Full TGIF Record # 310234
Item 1 of 1
Web URL(s):https://scisoc.confex.com/crops/2019am/meetingapp.cgi/Paper/119094
    Last checked: 01/21/2020
Publication Type:
Content Type:Abstract or Summary only
Author(s):Berndt, William L.; Riger, Jonathon W.
Author Affiliation:Berndt: William Berndt Associates, Fort Myers, FL; Riger: Voltec Instruments, Inc., Fort Myers, FL
Title:Determining subsurface distribution of petroleum hydrocarbon spills on a bermudagrass green
Section:C05 turfgrass science
Other records with the "C05 turfgrass science" Section

Turf ecology and management oral II: Soil, water, plant nutrition, and biotic stress (includes student competition)
Other records with the "Turf ecology and management oral II: Soil, water, plant nutrition, and biotic stress (includes student competition)" Section
Meeting Info.:San Antonio, Texas: November 10-13, 2019
Source:ASA, CSSA and SSSA International Annual Meetings. 2019, p. 119094.
Publishing Information:[Madison, Wisconsin]: [American Society of Agronomy, Crop Science Society of America, and Soil Science Society of America]
# of Pages:1
Keywords:TIC Keywords: Cynodon dactylon x Cynodon transvaalensis; Golf course maintenance equipment; Golf greens; Hydraulic oil leaks; Hydrocarbons; Petroleum; Point source pollution; Soil infiltration
Cultivar Names:TifEagle
Abstract/Contents:"Petroleum hydrocarbons (PHC) leaking from turfgrass management equipment onto golf putting greens may infiltrate underlying soil. Extent of infiltration and subsurface distribution of PHC in putting greens is unknown. Research was conducted to determine subsurface spatial distribution of PHC resulting from point-source surface spills. Four mL petroleum hydraulic oil amended with UV fluorescent dye was applied to the surface of 10.2 cm diameter x 15.2 cm vertical plugs taken from a TifEagle hybrid bermudagrass (Cynodon dactylon [L.] Pers. var. dactylon x Cynodon transvaalensis Burt-Davy) green. Plugs were sliced vertically at 0.5 cm intervals 48 h after treating. Digital images for the sequence of orthogonal two-dimensional slices were taken under UV light at 395 nm. Digital image analysis (DIA) was used to calculate cross-sectional area of the fluorescent plume in each slice. For one plume a quadratic curve was fitted to a sequence of 10 cross-sectional areas (R2 = 0.9799); solving the equation for zero gave start and end points for the curve of 0.0268 cm and 5.1048 cm. Plume volume of 68.6 cm3 was calculated by integrating the curve between these limits. Plume surface diameter was 5.1 cm; maximum vertical migration was 3.4 cm. This four mL point-source surface spill of petroleum hydraulic oil migrated vertically and laterally in soil forming a paraboloid plume that had expanded in volume > 1600% likely due to capillary and gravitational forces. Fitting an integratable curve with known zero limits to define plume boundaries appeared useful for determining the volume of PHC plumes in putting green soil. As other plumes may be asymmetric a method for establishing an integratable curve and integration limits to define the boundaries of PHC plumes with arbitrary geometry is needed."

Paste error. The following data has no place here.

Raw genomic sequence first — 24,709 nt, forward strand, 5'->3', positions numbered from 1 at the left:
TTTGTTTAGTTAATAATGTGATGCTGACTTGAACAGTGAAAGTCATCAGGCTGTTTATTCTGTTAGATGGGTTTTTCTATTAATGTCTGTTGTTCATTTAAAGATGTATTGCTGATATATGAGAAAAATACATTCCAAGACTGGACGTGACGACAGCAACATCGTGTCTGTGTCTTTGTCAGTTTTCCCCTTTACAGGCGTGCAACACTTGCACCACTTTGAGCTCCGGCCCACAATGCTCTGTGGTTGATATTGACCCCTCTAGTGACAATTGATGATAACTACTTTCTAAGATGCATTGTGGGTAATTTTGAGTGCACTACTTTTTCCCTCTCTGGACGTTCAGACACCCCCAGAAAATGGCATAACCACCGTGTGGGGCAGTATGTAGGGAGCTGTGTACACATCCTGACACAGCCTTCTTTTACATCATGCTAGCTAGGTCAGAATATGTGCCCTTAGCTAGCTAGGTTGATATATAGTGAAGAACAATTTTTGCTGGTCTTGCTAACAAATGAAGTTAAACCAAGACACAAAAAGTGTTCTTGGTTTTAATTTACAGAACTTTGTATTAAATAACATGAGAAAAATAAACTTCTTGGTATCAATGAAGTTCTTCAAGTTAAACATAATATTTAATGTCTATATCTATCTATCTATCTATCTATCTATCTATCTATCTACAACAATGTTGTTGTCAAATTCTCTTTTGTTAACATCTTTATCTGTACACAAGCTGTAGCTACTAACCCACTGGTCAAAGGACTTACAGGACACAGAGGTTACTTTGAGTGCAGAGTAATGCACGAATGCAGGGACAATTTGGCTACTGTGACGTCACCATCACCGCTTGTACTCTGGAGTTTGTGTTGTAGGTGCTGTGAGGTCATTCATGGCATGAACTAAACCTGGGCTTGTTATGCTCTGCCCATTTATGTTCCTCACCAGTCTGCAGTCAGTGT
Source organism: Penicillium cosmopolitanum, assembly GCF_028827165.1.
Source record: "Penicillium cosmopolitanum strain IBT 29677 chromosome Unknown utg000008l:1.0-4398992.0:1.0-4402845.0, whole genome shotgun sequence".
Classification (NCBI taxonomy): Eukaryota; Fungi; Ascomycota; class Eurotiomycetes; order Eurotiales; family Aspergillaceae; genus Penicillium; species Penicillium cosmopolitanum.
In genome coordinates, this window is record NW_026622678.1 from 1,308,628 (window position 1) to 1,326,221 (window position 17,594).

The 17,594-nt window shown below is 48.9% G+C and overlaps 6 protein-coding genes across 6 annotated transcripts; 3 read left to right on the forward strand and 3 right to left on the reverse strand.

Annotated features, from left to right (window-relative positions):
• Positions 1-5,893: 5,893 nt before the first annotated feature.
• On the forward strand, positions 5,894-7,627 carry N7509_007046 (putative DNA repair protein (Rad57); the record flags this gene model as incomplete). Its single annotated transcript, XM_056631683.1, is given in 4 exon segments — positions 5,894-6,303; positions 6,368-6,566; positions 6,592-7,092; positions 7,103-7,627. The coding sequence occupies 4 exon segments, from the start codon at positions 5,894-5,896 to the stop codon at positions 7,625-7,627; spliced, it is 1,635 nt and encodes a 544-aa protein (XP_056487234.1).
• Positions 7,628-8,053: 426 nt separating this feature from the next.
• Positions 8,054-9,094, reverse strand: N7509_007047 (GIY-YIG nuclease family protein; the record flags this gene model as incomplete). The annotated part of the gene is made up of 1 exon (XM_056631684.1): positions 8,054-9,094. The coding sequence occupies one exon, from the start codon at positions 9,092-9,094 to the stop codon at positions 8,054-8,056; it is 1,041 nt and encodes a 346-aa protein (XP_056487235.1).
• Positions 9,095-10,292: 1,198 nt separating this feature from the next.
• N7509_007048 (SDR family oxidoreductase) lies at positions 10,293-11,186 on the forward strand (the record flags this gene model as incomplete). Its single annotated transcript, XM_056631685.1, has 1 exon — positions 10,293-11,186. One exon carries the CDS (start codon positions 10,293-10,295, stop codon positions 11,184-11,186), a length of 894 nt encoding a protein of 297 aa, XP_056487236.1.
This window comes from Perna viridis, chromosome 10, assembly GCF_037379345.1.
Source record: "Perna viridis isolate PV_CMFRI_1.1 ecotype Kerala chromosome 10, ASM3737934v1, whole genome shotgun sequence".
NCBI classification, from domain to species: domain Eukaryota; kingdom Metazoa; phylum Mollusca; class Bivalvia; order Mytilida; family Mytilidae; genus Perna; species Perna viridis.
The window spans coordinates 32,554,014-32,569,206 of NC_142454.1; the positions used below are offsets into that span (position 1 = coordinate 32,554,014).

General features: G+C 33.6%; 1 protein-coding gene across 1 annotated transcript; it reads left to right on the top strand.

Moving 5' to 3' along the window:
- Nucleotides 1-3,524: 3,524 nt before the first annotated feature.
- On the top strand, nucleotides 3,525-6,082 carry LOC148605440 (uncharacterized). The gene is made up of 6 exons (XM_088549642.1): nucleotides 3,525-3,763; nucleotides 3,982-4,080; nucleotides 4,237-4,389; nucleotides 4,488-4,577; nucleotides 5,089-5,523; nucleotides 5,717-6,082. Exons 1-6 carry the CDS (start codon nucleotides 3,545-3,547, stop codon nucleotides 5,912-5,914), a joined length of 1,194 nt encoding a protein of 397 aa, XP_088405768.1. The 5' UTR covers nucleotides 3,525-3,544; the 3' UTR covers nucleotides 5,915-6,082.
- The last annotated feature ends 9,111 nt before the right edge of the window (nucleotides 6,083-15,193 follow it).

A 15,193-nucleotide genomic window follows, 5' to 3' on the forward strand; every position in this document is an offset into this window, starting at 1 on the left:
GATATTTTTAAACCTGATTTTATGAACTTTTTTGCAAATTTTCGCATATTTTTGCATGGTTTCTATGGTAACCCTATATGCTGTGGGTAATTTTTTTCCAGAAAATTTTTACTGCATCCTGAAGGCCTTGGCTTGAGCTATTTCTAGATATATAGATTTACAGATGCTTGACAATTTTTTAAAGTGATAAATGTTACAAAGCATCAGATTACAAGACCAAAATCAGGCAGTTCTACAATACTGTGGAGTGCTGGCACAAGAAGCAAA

Note:This item is an abstract only!
ASA/CSSA/SSSA Citation (Crop Science-Like - may be incomplete):
Berndt, W. L., and J. W. Riger. 2019. Determining subsurface distribution of petroleum hydrocarbon spills on a bermudagrass green. Agron. Abr. p. 119094.
Fastlink to access this record outside TGIF: https://tic.msu.edu/tgif/flink?recno=310234
If there are problems with this record, send us feedback about record 310234.
Choices for finding the above item:
Web URL(s):
    Last checked: 01/21/2020
Request through your local library's inter-library loan service (bring or send a copy of this TGIF record)